Mozart acknowledged how difficult writing for string quartet could be when he dedicated a set to the father of the nascent genre, Joseph Haydn, saying “They are…the fruit of a long and laborious study.” Haydn had created the “string quartet” about 30 years before Mozart’s work in the genre, and others (including Ignaz Pleyel in 1784) had paid similar homage to Papa Haydn.
Our Featured Album this week is Cuarteto Casals playing three of the six quartets dedicated to Haydn, by Mozart. Sample some of Cuarteto Casals’ earlier recordings of Mozart here:
Have you ever created something unique? That’s what Mozart did when he wrote his quintet for piano and woodwinds. It was the first ever quintet that featured those instruments in a group. It became so popular that Ludwig van Beethoven wrote one of his own, with the same instruments, same number of movements and even similar tempos in each movement. (Watch a full performance below)
Mozart himself knew it was something special. In a letter to his father Mozart wrote, ” I have written…a quintet which has been exceptionally well received; – I myself consider it the best thing I have ever written in my life.” Strong words from a master composer!
Twenty pieces of music by Wolfgang Amadeus Mozart have been discovered 220 years after he died.
The Vienna-based International Mozart Academy said yesterday that the compositions have been identified as works composed by Mozart in the year before his death. The works include 2 complete symphonies, a 28th piano concerto, a Masonic hymn, songs, and an opera based on the play The Stolen Kiss by Pierre Beaumarchais.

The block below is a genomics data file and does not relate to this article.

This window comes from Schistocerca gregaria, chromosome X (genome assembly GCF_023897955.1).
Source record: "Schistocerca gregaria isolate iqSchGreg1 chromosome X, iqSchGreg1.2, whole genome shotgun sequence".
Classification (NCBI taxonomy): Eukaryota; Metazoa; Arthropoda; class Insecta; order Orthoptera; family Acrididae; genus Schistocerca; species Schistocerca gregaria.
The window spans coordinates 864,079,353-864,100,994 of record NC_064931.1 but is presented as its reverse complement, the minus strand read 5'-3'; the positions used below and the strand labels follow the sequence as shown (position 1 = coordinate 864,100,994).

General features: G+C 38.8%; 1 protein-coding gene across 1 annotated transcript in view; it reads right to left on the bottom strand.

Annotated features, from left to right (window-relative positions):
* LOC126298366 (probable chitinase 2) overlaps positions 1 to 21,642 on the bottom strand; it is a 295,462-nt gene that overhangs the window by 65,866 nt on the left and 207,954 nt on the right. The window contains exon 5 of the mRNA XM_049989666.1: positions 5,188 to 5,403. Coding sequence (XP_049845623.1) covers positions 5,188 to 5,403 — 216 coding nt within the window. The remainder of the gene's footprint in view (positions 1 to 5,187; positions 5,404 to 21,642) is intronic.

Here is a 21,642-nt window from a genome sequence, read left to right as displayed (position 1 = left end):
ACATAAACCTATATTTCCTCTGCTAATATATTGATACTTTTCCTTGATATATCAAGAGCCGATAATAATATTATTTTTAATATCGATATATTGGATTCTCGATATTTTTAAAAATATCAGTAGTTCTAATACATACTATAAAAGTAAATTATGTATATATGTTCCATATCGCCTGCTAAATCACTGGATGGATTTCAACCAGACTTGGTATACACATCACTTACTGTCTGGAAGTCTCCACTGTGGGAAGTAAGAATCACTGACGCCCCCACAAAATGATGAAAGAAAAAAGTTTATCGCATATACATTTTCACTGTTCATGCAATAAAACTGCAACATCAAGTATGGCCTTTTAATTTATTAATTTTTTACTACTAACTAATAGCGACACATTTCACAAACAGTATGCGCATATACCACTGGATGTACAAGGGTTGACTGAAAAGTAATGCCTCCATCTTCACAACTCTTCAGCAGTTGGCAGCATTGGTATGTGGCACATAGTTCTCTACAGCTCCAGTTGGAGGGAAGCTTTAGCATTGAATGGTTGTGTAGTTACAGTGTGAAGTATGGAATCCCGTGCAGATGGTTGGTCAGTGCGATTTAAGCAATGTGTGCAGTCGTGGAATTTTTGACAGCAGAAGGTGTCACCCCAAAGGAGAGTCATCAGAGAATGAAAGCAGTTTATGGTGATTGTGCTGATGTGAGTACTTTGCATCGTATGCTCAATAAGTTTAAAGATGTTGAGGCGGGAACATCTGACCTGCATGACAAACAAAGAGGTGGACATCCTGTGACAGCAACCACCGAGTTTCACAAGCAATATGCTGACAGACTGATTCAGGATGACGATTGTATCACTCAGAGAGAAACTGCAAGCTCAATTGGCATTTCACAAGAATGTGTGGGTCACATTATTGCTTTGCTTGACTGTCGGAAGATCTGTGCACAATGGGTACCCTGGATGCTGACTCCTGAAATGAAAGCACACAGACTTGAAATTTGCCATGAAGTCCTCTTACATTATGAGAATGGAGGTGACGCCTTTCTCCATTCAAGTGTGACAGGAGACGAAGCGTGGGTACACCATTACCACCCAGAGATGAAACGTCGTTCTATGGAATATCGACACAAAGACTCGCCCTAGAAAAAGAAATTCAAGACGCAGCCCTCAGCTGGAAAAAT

Mozart, who was born in Salzburg, lived from 1756 to 1791. He played the piano from an early age and began composing when he was five. He eventually created more than 600 works, including operas, chamber music, orchestral works and choral pieces.
You can listen to the finale to the Piano Concerto No. 28 in A major here.
This Saturday, March 15th at the Brown Theatre, the Louisville Orchestra will play an all-Mozart concert led by Tito Muñoz and featuring soloists from within the orchestra. Concertmaster Michael Davis and principal horn John Gustely sat down with Alan Brandt to talk about the concert and their roles in the orchestra.
The Salzburg Mozarteum Foundation was formed in the late 1800s to further the study of Wolfgang Amadeus Mozart’s life and work. In 1956, the Foundation began presenting concerts in a yearly festival that begins on December 5 (the anniversary of Mozart’s death) with the Requiem. During our week-long broadcast of The Mozart Festival you’ll hear highlights from the year’s festival, artist interviews and behind-the-scenes features that take you for a close-up look at original manuscripts and letters by Mozart, for a visit to a café frequented by the Mozart family, and a revealing look at original portraits of Mozart. Join The Mozart Festival this week at 8pm.